Check out the work of Paul Catmur.
What do you look for in a student or junior portfolio? And what impresses you?
I look for work I wish I had done. I look for work that shows a creative maturity. It’s not just copying the latest scamps from Cannes. It’s work that’s actually designed to look at problems in a different way and probably sell a product or to change people—whatever the brief calls for.
Can you think of any portfolios that have done those things?
I did see a portfolio a couple years ago that stood out from all the others and that I thought was exceptional. But, in talking to the team, I didn’t think that they were exceptional. I thought that they had the wrong attitude. I would rather have people with the right attitude who aren’t brilliant than brilliant people with the wrong attitude. It’s not just about the book; it’s about the people.
[ … ]
Do you recommend that students write their own briefs and make their own strategies or can they find briefs?
I think that creative teams these days need to be generous. The best and smartest teams will write the strategy on their own. To me a lot of planners would be creatives if they had whatever difference it is — maybe it comes down to hard work sometimes. You need to be really smart to be a planner, but you have to work really hard to be a creative — probably harder than planners. I’ll get in trouble for that.
Are there common mistakes that students make?
Some agencies like to see scamps. They like to see ambient rubbish that is designed to appeal to the 10 members of an award jury and not to change the thoughts of members of the public. But it depends which agency you go to. If you come here, personally, I’m not interested in them — I think they’re a waste of time.
[ … ]
And there are some people who will say, “I only want to work at such-and-such agency,” and maybe there are people brilliant enough to pick and choose which agency they want to work for but I haven’t found that very often. Generally I find you need to get into the industry and do some work and then take a long-term view if there is a particular agency where you want to work. It’s a lot easier to move around from inside the industry than outside it, I think.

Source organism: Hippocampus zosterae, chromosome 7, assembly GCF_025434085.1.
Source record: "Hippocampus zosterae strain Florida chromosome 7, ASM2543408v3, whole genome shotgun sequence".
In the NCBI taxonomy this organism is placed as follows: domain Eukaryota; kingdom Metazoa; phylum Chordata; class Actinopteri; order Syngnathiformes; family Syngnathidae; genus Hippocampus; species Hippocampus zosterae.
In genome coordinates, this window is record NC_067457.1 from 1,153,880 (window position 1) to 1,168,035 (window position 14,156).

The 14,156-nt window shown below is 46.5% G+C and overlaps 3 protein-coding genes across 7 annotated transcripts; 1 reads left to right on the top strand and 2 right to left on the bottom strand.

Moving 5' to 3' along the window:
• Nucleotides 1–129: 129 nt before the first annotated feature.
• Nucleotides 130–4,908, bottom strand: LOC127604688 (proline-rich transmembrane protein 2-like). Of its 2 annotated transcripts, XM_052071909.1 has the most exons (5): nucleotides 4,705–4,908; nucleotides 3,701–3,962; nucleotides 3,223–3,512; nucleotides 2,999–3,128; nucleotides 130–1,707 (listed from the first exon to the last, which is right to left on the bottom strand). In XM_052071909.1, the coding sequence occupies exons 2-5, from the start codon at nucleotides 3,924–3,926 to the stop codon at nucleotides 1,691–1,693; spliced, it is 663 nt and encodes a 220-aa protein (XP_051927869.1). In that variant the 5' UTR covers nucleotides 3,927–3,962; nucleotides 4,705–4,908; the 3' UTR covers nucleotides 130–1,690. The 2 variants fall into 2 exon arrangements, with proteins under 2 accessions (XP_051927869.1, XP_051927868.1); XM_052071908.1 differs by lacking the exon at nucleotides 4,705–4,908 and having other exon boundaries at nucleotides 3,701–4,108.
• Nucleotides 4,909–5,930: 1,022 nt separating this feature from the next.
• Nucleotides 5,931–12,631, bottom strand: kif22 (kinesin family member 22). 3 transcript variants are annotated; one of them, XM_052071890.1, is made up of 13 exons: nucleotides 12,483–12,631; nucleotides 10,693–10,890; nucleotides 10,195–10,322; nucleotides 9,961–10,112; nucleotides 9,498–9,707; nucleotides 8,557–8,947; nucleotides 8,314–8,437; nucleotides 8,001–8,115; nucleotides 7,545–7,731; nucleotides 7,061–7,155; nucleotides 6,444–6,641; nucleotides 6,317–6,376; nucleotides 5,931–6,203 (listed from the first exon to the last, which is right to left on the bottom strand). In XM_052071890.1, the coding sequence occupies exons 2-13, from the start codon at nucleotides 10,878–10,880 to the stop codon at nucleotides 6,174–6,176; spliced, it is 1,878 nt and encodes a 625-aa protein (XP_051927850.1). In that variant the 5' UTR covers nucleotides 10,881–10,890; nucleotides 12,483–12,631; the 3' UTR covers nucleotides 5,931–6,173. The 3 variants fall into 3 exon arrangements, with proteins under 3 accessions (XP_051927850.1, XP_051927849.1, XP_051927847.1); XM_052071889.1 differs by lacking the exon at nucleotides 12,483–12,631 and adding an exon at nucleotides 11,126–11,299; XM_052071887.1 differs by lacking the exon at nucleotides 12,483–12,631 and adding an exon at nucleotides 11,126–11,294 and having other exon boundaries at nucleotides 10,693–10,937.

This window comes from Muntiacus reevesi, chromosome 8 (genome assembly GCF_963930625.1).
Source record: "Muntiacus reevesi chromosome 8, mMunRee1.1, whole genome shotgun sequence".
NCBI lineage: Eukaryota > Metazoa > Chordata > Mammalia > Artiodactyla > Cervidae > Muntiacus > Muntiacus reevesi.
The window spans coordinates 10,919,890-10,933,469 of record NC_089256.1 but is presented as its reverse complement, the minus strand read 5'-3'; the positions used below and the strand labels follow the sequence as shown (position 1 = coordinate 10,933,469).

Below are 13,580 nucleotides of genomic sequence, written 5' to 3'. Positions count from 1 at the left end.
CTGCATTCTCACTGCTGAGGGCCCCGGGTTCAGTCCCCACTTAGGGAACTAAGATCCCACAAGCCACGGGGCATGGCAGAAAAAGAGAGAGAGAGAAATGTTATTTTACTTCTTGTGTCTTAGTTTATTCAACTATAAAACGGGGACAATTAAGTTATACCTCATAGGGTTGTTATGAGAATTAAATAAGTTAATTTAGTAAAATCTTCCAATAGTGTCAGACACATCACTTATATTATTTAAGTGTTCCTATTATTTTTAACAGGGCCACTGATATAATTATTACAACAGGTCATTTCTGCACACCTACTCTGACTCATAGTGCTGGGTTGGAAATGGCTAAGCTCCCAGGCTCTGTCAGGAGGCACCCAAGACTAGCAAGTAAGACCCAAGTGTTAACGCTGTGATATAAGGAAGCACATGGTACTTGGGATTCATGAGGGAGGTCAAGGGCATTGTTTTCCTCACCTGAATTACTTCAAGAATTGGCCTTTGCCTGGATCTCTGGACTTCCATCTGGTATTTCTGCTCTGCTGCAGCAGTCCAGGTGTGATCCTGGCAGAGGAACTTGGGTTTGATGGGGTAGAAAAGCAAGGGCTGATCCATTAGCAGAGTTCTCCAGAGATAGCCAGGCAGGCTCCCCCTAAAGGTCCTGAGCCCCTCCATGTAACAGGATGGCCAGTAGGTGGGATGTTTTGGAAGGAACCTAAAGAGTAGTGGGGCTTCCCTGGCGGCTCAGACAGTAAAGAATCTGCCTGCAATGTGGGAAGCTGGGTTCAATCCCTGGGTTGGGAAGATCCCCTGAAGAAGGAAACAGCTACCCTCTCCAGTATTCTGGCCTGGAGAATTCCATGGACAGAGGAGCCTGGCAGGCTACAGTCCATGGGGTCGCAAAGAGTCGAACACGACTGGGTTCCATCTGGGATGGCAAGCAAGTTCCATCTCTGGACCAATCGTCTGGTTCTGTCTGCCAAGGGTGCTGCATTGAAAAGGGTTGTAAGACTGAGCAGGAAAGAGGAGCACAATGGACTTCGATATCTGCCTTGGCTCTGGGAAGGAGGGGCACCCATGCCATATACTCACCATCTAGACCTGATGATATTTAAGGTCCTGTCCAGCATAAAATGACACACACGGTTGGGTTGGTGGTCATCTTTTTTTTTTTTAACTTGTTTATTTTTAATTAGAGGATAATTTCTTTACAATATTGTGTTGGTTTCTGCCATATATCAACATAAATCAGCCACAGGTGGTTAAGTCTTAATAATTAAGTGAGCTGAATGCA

[ … ]
And what about writing? Do you need to see long copy?
Writing is writing. I think if you can write interestingly in any form—be it a film script, be it articles, be it a diary, be it a letter complaining about something—if you can write well you can write well. It’s a very tricky one because that can, to a certain extent, be taught. I didn’t start in advertising until I was 30, and I had forgotten to write properly between leaving school and going to advertising college in London. I had to learn it again. Inspired writing comes, to a certain extent, from inside, but not every piece of communication needs inspired writing because inspired thinking can make up for that.
Most long-copy ads in student books are incredibly dull. Copywriting doesn’t mean you can write a lot of words. Sometimes it means you can write three words but they’re very, very good.
[ … ]
Which brings me to my next point: when I started, all the students used to do the world’s strongest glue or the world’s fastest running shoe or the world’s longest-lasting battery. Stop it. You don’t get those briefs. The Asian award shows are full of that kind of thing, but it won’t get you a job at any decent agency. It might, but it shouldn’t.
[ … ]
I think your book has to show evidence of everything. The days when you could have a collection of campaigns of three print ads with the odd TV or possibly radio are over. It doesn’t cut it anymore. We name beers. We design beers. We think up the whole concept.